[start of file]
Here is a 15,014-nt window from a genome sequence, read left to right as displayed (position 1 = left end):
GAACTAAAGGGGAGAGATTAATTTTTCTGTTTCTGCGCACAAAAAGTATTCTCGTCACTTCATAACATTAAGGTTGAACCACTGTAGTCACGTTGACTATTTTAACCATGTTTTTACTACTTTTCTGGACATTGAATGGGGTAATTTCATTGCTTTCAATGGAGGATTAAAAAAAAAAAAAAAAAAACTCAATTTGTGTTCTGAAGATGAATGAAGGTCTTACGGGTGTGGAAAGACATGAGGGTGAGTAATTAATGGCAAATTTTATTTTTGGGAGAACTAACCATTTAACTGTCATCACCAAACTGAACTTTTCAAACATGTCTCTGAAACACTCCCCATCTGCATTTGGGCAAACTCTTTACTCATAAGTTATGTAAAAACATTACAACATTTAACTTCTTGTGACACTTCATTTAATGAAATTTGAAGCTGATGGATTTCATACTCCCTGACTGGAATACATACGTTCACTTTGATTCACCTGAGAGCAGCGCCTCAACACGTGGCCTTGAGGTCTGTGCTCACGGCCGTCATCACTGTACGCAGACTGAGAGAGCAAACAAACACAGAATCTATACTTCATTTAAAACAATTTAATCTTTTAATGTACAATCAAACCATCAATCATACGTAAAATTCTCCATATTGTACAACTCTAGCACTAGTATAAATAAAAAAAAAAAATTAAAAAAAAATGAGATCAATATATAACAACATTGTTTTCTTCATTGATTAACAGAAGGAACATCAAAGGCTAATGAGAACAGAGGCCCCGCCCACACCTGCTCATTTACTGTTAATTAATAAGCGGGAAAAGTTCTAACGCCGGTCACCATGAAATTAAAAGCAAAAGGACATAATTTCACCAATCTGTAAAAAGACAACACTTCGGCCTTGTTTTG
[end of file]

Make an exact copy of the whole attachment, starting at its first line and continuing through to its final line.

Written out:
Here is a 15,014-nt window from a genome sequence, read left to right as displayed (position 1 = left end):
GAACTAAAGGGGAGAGATTAATTTTTCTGTTTCTGCGCACAAAAAGTATTCTCGTCACTTCATAACATTAAGGTTGAACCACTGTAGTCACGTTGACTATTTTAACCATGTTTTTACTACTTTTCTGGACATTGAATGGGGTAATTTCATTGCTTTCAATGGAGGATTAAAAAAAAAAAAAAAAAAACTCAATTTGTGTTCTGAAGATGAATGAAGGTCTTACGGGTGTGGAAAGACATGAGGGTGAGTAATTAATGGCAAATTTTATTTTTGGGAGAACTAACCATTTAACTGTCATCACCAAACTGAACTTTTCAAACATGTCTCTGAAACACTCCCCATCTGCATTTGGGCAAACTCTTTACTCATAAGTTATGTAAAAACATTACAACATTTAACTTCTTGTGACACTTCATTTAATGAAATTTGAAGCTGATGGATTTCATACTCCCTGACTGGAATACATACGTTCACTTTGATTCACCTGAGAGCAGCGCCTCAACACGTGGCCTTGAGGTCTGTGCTCACGGCCGTCATCACTGTACGCAGACTGAGAGAGCAAACAAACACAGAATCTATACTTCATTTAAAACAATTTAATCTTTTAATGTACAATCAAACCATCAATCATACGTAAAATTCTCCATATTGTACAACTCTAGCACTAGTATAAATAAAAAAAAAAAATTAAAAAAAAATGAGATCAATATATAACAACATTGTTTTCTTCATTGATTAACAGAAGGAACATCAAAGGCTAATGAGAACAGAGGCCCCGCCCACACCTGCTCATTTACTGTTAATTAATAAGCGGGAAAAGTTCTAACGCCGGTCACCATGAAATTAAAAGCAAAAGGACATAATTTCACCAATCTGTAAAAAGACAACACTTCGGCCTTGTTTTG